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Listen – Never count your chickens before they hatch!


Fri, Oct 22, 2010

Editor: The results of the referendum of last fall seem to have unleashed a tirade to dislodge the incumbent government. The results of the vote have largely been interpreted as a referendum on the party in office. The Opposition seemed to have smelled blood and are now in a rabid rant, confident of victory at the next general elections, constitutionally due by the end of March 2011.{{more}}

One would have to be in denial not to acknowledge that to some extent the result of the referendum was in fact a reflection of the mood of the electorate as it relates to the performance of the incumbents. That said, general elections are a horse of a different colour. The Opposition, spurred on by some radio talk show hosts and others interpret the results as though they were general elections.

Recently I sat and in total disbelief and amazement heard a talk show host commenting on the results. He went constituency by constituency and enunciated how many votes each National Democratic Party candidate “won by”. I sat there thinking: “Wait a minute, I participated in that process, and as I recall, there weren’t any party symbols on the ballot – neither key nor star.

Fence sitters jumping into the fray

So emboldened are they and confident of victory that some usual fence-sitters and hitherto stealth supporters of the Opposition have now jumped into the fray. They along with the usual PIP (party-in-power) opportunists, who try to read the tea leaves on the eve of general elections, are positioning themselves to get on the gravy train of the winning party. They demonstrate chameleon-like tergiversation and an uncanny ability to variegate at the drop of a hat. Even the opposition-friendly News newspaper sounded a warning in its editorial a few editions ago, under the caption: “Counting Chickens!”

The achilles heel or chink in the armour that may yet stymie the aspirations and dash the hopes of the over-confident Opposition is called: “compartmentalization” – the ability of the electorate to segmentalize. To discern the difference between apples and oranges. To distinguish issues and policies from idiosyncrasy and personality.

The referendum was defeated for a myriad of reasons, ranging from persons objecting to individual clauses, sub-sections, general confusion, apathy, indifference and resentment. Not the least of which was the backlash against what was perceived to be, fairly or unfairly, the condescending attitude and intellectual superiority of the part of some proponents whose job it was to win over the electorate. Statements such as: “You have to have a legal mind to understand”, did not exactly help. It was as though some people reasoned: “Ok, so I am not a lawyer and I do not trust you lawyers to explain it to me, so I am voting NO!” They applied the same rule as in dealing with suspect processed food – when in doubt, throw it out!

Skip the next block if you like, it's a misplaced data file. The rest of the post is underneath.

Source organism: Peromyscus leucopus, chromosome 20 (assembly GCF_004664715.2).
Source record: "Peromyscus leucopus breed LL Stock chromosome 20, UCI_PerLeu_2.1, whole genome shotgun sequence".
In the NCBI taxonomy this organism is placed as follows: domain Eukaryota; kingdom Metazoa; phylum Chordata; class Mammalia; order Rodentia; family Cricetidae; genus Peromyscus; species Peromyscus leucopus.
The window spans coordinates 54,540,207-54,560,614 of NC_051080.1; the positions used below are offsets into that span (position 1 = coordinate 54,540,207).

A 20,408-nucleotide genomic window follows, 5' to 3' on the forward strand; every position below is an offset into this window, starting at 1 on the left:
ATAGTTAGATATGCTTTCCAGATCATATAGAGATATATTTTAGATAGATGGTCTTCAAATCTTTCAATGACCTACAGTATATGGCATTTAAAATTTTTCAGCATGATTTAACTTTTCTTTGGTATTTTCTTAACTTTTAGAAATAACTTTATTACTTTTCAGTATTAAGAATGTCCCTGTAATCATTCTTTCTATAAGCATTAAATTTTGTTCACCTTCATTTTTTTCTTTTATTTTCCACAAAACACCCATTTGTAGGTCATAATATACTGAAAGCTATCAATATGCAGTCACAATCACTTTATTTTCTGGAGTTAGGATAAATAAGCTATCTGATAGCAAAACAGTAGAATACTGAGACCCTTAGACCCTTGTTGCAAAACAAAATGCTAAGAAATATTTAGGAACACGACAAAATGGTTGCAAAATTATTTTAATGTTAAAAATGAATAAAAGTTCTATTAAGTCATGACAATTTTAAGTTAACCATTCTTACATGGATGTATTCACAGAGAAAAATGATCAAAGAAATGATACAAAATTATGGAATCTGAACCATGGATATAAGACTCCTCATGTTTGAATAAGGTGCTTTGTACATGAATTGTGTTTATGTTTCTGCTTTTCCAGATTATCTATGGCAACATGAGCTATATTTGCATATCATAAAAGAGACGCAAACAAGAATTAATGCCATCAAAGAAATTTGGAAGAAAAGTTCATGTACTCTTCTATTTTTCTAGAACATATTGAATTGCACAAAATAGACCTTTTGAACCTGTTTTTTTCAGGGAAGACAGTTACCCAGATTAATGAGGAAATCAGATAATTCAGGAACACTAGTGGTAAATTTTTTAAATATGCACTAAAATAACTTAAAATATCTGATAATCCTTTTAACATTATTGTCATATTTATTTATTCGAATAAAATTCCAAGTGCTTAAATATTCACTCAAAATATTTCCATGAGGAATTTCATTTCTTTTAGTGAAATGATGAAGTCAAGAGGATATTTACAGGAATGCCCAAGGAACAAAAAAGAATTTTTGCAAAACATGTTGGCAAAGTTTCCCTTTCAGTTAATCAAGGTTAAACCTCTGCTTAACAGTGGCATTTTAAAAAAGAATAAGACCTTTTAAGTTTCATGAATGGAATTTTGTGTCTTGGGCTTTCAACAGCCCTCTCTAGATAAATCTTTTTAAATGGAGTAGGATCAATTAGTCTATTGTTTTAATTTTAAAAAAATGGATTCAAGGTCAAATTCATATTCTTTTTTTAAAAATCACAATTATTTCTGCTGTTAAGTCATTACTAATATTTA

Vote for the future

There are no such ambiguities nor apprehensions in the general elections. They are able to consciously and
subliminally compartmentalize. The issues are crystal clear. When voters go to the polls, they will vote for their future, guided by their consciences. To students hopeful of going on to university, the most important issue may very well be the “disadvantaged student loan program”; in which the prime minister signs a guarantor, thereby permitting hundreds of ordinary people’s children who otherwise do not have the wherewithal to attend institutions of higher learning to do so.

To others, international air access may be the deciding factor; the most vital piece of infrastructure for economic growth. Whether a casual traveler being able to get in and out of St. Vincent with less hassle. Or business persons and entrepreneurs being able to ply their trade with more efficiency and at lower cost.

There is precedent to a political party virtually having a swearing in ceremony before the results are tallied. At times they are fooled by slanted polls where leading and close-ended questionnaires result in predictable responses. The case of the nineteen forty eight (1948) United States presidential elections is such a case history: “Dewey Defeats Truman” was the famously inaccurate banner headline on the front page of the Chicago Tribune on November 3, 1948. However, Americans awoke to a Truman victory, and that issue of the Tribune became an instant collector’s item as millions scrambled to get a copy for posterity.

It ain’t over till it’s over!

The question is: Are voters interested in action-oriented policies that produce tangible results or are they going to be swayed and hoodwinked by comical antics, a discombobulating conundrum of empty platitudes, emotional clap-trap speeches and hocus-pocus?

Yogi Berra of baseball fame, notable for his many sage sayings, coined the phrase: “It aint over til it’s over”, or as another version goes: “It aint over til the fat lady sings.” So to those who boldly make the pronouncement: “We done win!” I say, not so fast!! Stay tuned.

Benson Plaugh-Feddows